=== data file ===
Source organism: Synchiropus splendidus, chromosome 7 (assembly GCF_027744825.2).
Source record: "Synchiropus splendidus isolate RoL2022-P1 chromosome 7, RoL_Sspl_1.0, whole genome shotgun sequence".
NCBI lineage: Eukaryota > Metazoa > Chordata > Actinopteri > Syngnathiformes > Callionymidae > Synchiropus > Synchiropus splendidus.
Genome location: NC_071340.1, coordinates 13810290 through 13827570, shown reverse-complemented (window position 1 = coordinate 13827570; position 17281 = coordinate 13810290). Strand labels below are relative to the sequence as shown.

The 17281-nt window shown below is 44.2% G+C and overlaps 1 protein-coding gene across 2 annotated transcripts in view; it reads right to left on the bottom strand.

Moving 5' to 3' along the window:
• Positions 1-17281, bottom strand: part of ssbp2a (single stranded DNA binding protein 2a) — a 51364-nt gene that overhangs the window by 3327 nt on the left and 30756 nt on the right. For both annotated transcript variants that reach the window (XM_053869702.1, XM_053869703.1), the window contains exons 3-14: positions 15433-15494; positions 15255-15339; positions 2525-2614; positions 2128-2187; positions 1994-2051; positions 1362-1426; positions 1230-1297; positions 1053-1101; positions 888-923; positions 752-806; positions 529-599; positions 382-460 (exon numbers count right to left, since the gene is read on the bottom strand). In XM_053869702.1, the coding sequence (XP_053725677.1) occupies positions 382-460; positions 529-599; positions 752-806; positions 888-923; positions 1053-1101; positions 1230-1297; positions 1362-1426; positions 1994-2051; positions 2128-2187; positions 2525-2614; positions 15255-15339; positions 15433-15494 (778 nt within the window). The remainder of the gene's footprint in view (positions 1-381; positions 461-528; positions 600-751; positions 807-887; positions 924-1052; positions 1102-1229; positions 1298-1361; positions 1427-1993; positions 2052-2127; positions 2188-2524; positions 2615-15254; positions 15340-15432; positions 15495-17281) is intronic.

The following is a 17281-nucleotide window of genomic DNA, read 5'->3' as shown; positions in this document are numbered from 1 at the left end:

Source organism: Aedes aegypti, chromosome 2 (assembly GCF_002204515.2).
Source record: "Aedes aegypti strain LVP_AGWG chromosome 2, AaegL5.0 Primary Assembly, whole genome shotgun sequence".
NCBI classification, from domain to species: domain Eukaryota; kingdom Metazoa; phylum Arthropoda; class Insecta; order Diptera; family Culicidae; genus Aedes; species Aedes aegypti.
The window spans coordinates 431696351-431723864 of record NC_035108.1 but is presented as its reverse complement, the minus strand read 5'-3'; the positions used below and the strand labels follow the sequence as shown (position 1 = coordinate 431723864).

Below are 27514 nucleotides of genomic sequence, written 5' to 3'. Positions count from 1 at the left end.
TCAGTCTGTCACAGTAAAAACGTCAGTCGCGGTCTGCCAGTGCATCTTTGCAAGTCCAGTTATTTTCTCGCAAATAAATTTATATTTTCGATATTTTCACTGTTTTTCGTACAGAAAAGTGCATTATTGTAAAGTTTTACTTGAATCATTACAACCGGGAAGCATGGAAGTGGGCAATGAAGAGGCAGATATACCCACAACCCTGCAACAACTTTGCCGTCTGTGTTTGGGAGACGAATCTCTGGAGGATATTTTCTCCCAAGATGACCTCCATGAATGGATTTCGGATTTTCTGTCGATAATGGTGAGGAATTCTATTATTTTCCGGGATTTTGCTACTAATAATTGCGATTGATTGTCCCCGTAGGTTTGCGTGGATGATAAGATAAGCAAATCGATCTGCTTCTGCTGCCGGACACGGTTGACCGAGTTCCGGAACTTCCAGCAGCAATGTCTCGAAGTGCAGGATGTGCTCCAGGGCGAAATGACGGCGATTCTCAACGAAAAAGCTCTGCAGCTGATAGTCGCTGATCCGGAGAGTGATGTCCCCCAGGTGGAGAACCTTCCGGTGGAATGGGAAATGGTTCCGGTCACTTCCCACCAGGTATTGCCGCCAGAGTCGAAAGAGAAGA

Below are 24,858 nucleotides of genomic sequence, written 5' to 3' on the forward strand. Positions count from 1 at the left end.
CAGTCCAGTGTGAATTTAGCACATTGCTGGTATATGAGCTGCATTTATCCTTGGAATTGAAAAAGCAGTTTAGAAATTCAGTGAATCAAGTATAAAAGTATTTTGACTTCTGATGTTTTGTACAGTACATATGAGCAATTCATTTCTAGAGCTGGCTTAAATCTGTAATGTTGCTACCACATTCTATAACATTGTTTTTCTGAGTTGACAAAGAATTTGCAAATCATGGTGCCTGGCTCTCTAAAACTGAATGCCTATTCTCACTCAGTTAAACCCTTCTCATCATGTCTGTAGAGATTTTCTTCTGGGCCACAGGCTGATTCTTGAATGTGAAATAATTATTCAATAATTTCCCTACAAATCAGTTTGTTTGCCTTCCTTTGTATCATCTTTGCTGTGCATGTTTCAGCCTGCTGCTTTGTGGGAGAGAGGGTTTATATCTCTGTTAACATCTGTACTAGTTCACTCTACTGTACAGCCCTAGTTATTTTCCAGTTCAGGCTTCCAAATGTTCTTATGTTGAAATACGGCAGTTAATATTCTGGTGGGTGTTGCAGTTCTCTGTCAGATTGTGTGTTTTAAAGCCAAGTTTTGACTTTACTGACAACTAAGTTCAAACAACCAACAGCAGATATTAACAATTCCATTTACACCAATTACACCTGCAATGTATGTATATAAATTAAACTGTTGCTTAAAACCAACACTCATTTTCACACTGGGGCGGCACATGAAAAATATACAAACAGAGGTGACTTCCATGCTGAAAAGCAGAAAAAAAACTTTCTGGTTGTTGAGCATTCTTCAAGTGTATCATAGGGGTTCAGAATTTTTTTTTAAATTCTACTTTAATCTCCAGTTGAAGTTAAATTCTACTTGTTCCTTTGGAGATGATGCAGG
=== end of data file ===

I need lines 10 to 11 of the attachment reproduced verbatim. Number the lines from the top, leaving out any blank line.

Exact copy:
Source record: "Aedes aegypti strain LVP_AGWG chromosome 2, AaegL5.0 Primary Assembly, whole genome shotgun sequence".
NCBI classification, from domain to species: domain Eukaryota; kingdom Metazoa; phylum Arthropoda; class Insecta; order Diptera; family Culicidae; genus Aedes; species Aedes aegypti.